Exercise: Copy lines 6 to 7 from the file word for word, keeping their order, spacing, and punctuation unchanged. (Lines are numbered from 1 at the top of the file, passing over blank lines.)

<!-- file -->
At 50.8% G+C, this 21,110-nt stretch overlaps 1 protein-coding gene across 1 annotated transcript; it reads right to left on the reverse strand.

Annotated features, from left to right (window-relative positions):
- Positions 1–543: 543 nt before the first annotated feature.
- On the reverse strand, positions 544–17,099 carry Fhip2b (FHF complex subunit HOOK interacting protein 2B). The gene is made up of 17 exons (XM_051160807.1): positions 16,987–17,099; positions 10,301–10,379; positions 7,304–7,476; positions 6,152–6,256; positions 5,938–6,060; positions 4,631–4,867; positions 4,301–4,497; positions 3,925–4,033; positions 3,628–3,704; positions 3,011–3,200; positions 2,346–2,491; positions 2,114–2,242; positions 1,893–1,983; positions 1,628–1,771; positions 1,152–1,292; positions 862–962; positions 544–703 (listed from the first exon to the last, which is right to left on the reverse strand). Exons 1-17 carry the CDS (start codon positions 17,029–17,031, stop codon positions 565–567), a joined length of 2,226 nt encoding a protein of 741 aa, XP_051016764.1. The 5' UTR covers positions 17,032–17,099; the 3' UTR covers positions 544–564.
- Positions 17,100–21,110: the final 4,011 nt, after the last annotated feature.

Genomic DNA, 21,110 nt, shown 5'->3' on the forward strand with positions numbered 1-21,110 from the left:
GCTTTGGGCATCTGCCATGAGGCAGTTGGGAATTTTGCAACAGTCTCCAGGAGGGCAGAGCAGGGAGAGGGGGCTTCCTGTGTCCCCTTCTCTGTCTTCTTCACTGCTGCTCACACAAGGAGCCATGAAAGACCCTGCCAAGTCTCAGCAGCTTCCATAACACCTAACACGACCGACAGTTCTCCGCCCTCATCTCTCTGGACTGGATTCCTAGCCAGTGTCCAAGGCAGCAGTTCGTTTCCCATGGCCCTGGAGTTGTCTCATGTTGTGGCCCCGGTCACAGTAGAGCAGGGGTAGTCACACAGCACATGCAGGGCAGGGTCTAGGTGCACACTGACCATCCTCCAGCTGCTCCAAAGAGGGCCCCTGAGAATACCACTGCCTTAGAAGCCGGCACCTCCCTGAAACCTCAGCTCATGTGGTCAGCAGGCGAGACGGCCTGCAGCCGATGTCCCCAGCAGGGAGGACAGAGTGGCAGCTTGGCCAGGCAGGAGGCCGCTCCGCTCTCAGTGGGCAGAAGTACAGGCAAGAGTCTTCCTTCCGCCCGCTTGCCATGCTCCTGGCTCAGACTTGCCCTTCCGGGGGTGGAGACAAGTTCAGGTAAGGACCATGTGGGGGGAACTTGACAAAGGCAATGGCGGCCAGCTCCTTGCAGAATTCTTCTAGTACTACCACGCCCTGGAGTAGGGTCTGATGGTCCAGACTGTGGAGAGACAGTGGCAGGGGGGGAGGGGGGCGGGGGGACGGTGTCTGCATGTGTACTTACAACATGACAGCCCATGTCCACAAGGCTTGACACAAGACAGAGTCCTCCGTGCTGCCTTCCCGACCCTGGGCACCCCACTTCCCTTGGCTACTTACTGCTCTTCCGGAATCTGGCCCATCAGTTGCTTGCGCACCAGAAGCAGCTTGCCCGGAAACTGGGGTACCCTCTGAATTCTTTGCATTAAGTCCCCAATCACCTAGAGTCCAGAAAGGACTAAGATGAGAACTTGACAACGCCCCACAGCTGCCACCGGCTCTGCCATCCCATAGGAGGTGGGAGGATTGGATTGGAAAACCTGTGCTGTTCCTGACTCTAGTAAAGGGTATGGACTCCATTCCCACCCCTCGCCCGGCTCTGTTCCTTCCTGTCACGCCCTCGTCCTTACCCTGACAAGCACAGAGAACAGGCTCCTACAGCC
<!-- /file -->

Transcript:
Genomic DNA, 21,110 nt, shown 5'->3' on the forward strand with positions numbered 1-21,110 from the left:
GCTTTGGGCATCTGCCATGAGGCAGTTGGGAATTTTGCAACAGTCTCCAGGAGGGCAGAGCAGGGAGAGGGGGCTTCCTGTGTCCCCTTCTCTGTCTTCTTCACTGCTGCTCACACAAGGAGCCATGAAAGACCCTGCCAAGTCTCAGCAGCTTCCATAACACCTAACACGACCGACAGTTCTCCGCCCTCATCTCTCTGGACTGGATTCCTAGCCAGTGTCCAAGGCAGCAGTTCGTTTCCCATGGCCCTGGAGTTGTCTCATGTTGTGGCCCCGGTCACAGTAGAGCAGGGGTAGTCACACAGCACATGCAGGGCAGGGTCTAGGTGCACACTGACCATCCTCCAGCTGCTCCAAAGAGGGCCCCTGAGAATACCACTGCCTTAGAAGCCGGCACCTCCCTGAAACCTCAGCTCATGTGGTCAGCAGGCGAGACGGCCTGCAGCCGATGTCCCCAGCAGGGAGGACAGAGTGGCAGCTTGGCCAGGCAGGAGGCCGCTCCGCTCTCAGTGGGCAGAAGTACAGGCAAGAGTCTTCCTTCCGCCCGCTTGCCATGCTCCTGGCTCAGACTTGCCCTTCCGGGGGTGGAGACAAGTTCAGGTAAGGACCATGTGGGGGGAACTTGACAAAGGCAATGGCGGCCAGCTCCTTGCAGAATTCTTCTAGTACTACCACGCCCTGGAGTAGGGTCTGATGGTCCAGACTGTGGAGAGACAGTGGCAGGGGGGGAGGGGGGCGGGGGGACGGTGTCTGCATGTGTACTTACAACATGACAGCCCATGTCCACAAGGCTTGACACAAGACAGAGTCCTCCGTGCTGCCTTCCCGACCCTGGGCACCCCACTTCCCTTGGCTACTTACTGCTCTTCCGGAATCTGGCCCATCAGTTGCTTGCGCACCAGAAGCAGCTTGCCCGGAAACTGGGGTACCCTCTGAATTCTTTGCATTAAGTCCCCAATCACCTAGAGTCCAGAAAGGACTAAGATGAGAACTTGACAACGCCCCACAGCTGCCACCGGCTCTGCCATCCCATAGGAGGTGGGAGGATTGGATTGGAAAACCTGTGCTGTTCCTGACTCTAGTAAAGGGTATGGACTCCATTCCCACCCCTCGCCCGGCTCTGTTCCTTCCTGTCACGCCCTCGTCCTTACCCTGACAAGCACAGAGAACAGGCTCCTACAGCC